Before we head to Sbeitla we spend the day in the courtyard of the hostel of Kairouan.
The next morning at dawn we break up again. The route runs from Kairouan to Sbeitla and to Tozeur, and from there through Chott El Jerid further on to Douz. At dawn we leave the city. We can not find the correct exit road, we are still doing the lap of honour along the walls surrounding the historic centre. The traffic at this time in the otherwise very busy city is fairly quiet, inspite of that one must be careful, because here everybody goes back and forth and the pedestrians are often unpredictable. Otherwise, driving is no problem, we drive on the same side as most countries in Europe, this will change once reaching Kenya.
Kairouan we liked very well, a shame that we had just one day, there is still so much to be seen. We have a satellite navigation device on board with a map of a South African producer. The Tracks4Africa are a good help when navigating, although Tunisia still has some white spots in the map.
Finally, we have circled the city and are on the right road to Sbeitla. We enjoy the journey overland, for there are so many interesting things to see.
After a short drive we reach Sbeitla where the Roman excavations Sufetula are. Even from outside the excavation site, you can visit the Arch of Diocletian. Overrestored, we feel the theatre, with its charming location. But impressive is the archway that leads to the Forum and Capitol. The three arches Antoninus Pius Arch borders the 70 meters long and 60 meters wide forum. Particularly well preserved is the three-part Capitol temple, dedicated to the Roman gods Juno, Jupiter and Minerva. Especially beautiful is the front and the Corinthian columns at the temple of Juno.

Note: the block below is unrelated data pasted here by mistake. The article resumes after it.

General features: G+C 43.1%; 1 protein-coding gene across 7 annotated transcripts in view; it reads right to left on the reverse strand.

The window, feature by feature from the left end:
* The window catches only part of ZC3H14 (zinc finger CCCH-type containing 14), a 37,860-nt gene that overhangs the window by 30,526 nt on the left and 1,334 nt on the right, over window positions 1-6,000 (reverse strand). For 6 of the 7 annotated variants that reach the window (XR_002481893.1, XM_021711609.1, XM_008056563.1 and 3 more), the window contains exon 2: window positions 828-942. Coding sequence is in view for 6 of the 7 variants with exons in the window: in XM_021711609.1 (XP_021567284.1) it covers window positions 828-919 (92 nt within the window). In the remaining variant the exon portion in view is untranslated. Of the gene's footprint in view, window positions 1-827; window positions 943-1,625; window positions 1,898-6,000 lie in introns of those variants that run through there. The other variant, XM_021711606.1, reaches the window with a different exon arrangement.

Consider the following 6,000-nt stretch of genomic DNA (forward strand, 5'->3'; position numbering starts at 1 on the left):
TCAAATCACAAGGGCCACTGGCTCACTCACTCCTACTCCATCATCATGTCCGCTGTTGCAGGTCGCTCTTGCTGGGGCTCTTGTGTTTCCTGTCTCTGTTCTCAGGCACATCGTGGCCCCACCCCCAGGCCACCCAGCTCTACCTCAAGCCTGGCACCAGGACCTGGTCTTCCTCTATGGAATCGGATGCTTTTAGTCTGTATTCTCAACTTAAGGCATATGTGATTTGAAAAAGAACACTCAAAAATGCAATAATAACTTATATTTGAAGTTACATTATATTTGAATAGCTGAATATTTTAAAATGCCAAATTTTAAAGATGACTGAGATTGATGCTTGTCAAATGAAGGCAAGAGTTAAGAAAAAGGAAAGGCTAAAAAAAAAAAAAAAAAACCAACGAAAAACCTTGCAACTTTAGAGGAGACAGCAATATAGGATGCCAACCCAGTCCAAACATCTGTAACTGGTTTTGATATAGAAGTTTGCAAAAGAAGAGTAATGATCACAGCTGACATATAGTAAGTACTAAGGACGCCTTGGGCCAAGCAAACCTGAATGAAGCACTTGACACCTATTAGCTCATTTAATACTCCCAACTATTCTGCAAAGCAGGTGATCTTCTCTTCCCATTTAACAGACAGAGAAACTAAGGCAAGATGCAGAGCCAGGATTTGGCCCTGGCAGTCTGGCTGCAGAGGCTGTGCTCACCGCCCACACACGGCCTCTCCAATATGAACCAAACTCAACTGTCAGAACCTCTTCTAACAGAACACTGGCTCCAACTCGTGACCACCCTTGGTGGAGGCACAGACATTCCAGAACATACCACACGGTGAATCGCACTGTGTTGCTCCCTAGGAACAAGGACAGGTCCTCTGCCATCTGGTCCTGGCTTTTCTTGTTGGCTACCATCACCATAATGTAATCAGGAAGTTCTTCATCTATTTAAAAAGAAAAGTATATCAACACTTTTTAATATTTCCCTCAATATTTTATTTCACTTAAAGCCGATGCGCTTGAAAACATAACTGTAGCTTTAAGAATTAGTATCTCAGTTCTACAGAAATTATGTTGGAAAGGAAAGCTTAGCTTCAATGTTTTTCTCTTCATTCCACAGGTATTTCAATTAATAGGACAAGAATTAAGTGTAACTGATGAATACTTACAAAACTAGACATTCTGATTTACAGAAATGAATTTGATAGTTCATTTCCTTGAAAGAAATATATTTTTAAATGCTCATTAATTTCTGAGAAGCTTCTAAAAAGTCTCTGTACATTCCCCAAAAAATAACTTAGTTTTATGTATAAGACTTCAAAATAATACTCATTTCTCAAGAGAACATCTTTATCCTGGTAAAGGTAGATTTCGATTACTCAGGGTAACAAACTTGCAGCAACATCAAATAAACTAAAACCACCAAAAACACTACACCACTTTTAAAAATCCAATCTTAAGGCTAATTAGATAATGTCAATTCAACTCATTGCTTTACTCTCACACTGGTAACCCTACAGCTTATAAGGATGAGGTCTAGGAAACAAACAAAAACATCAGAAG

Continuing on we pass through Kasserine. The city lies between two mountain ranges and is a French foundation. The main street runs five kilometers through the village. Here exists denser traffic, and we progress slowly. In Kasserine, we left the ridge of the Dorsale behind us, which is a climate barrier and prevents the humid Mediterranean air masses from the central Tunisian savannah. It is hot and dry here. South of Gafsa begins the desert savannah and the Sahara. The road condition is good in Tunisia, the further you get into the South and in the hotter climate zones, the worse the asphalt gets, because it softens by the heat.
Since the last gas station our car has problems. It turns off the engine by itself. We stop at the roadside and replace the diesel filter. Then there is peace and it goes on. We arrive easily without problems to Gafsa and want to visit the Casbah.
From the building only the outer walls, some side buildings and three corner towers have survived. In the second World War, the French hold a munitions depot here, which flew into the air and damaged the Casbah.
From Gafsa, we head towards Tozeur. Guido and Heidi have overtaken us and we want to visit Tozeur and have coffee together.